SAG-AFTRA has filed a friend-of-the-court brief in the executive poaching battle between Netflix and Disney-owned Fox. The union isn’t taking sides but says “the case raises important questions about the right of workers to pursue employment opportunities, and the strong protections in California law against employers holding their workers off the market, especially when they are not being compensated for that time.”
The dispute started in 2016 when Fox filed a lawsuit in Los Angeles Superior Court alleging that Netflix had illegally poached two of its executives and encouraged them to walk out on their employment contracts. Netflix filed a countersuit, claiming that Fox had actually engaged in unlawful and anti-competitive business practices. Netflix lost the lawsuit, but has appealed.
The union is urging the appeals court to ensure that its ruling doesn’t undermine the rights of its members. The portion of the case that concerns SAG-AFTRA most — particularly as it could impact television series regulars — relates to whether fixed-term employment contracts and option agreements that give employers unilateral rights to extend the term of those contracts can restrict an employee’s ability to seek other employment.
“The Lower Court was faced with assessing restrictive covenants in the contracts of experienced, highly-compensated, high-ranking executives with bargaining power commensurate to their roles,” SAG-AFTRA said in its amicus brief. “However, the consequences of this Court’s interpretation will not be so narrow. The actors represented by Applicant, and countless other rank-and-file workers and freelancers who lack bargaining power, will be impacted by the outcome of this case.”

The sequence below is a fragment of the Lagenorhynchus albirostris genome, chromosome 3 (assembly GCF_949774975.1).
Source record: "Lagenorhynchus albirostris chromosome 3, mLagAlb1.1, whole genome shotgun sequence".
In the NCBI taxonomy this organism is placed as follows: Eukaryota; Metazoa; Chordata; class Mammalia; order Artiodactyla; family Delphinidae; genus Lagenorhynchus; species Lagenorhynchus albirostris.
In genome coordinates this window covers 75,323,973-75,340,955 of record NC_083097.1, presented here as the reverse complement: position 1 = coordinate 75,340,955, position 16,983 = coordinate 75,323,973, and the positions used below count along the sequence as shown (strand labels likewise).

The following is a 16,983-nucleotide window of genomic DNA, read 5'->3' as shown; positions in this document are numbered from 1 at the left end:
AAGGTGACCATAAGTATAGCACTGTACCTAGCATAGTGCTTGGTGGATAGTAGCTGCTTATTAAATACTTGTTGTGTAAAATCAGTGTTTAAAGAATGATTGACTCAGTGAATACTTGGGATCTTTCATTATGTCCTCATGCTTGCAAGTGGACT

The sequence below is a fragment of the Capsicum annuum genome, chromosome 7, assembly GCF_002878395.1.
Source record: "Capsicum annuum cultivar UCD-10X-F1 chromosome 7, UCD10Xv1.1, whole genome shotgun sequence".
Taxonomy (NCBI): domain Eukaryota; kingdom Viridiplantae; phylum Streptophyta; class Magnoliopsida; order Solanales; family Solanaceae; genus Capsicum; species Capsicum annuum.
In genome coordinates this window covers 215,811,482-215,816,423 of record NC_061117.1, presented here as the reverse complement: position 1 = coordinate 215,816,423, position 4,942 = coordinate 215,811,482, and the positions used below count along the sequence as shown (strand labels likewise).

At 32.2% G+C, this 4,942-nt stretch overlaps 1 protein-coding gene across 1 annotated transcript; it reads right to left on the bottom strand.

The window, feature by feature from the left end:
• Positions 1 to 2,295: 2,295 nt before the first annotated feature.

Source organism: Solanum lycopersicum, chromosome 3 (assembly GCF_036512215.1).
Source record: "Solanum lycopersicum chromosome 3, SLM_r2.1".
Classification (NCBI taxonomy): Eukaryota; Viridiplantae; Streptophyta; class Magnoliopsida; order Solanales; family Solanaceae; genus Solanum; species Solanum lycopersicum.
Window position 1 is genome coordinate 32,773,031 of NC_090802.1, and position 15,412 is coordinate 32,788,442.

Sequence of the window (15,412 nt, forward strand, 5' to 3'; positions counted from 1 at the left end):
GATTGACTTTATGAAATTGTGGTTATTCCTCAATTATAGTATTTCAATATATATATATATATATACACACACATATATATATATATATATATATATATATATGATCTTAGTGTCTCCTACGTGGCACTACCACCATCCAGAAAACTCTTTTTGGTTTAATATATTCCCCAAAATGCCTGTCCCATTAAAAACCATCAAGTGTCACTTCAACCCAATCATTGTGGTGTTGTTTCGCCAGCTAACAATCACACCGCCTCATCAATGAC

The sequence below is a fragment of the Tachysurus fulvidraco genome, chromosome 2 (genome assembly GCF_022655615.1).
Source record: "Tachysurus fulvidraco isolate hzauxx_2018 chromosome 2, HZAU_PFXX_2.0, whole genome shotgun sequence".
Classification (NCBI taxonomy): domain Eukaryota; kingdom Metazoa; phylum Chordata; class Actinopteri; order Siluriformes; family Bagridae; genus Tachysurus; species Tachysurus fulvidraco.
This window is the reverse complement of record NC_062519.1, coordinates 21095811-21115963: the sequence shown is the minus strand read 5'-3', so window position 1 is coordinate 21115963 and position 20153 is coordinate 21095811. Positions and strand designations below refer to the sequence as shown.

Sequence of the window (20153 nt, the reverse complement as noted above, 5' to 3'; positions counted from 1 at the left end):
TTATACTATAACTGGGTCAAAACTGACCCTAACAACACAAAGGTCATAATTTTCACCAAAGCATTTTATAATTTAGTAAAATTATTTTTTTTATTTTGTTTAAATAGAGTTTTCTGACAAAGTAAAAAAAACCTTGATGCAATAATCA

See the union’s amicus brief here.
SAG-AFTRA says that even though California’s legal protections for employees are strong, it’s concerned that wrongly construed, a ruling could harm crucial legal protections for employees, especially actors and others who are not high-level, full-time, salaried executives.
“The television landscape has changed dramatically with the growth of streaming platforms and many more shows in production,” said SAG-AFTRA president Gabrielle Carteris. “In the past, television actors were guaranteed enough work each season to make a decent living. Now, with only eight or ten episodes per season, actors are working less and receiving less compensation. These unfair exclusivity restrictions in their contracts preclude actors from taking other work, making it nearly impossible to sustain a career.”
Said David White, the union’s national executive director: “These onerous contract terms that prevent artists from having the ability to work – in certain cases for up to two years – are outrageous and must change. This amicus brief is an important step in our fight to create a more just work environment for our members and others in this industry.”
Contracts for series regulars generally include provisions relating to exclusivity, and give producers the option – but no obligation – to unilaterally extend them season-to-season. These provisions prevent actors from taking other work, with some limited exceptions, when they are under contract and between seasons. The union said that it believes that “such restrictions, particularly in today’s entertainment landscape, are at odds with California law,” and that it “does not want the lower court ruling in the Fox/Netflix case improperly applied” to its members.
SAG-AFTRA says it’s also concerned “that the court’s ruling could have an even greater negative impact on women and people of color, who have fewer opportunities in the industry to begin with. Union members fought against overly restrictive studio contracts in the union’s early years, and SAG-AFTRA stands ready to continue the fight. The union will closely monitor this and other cases that impact members.”
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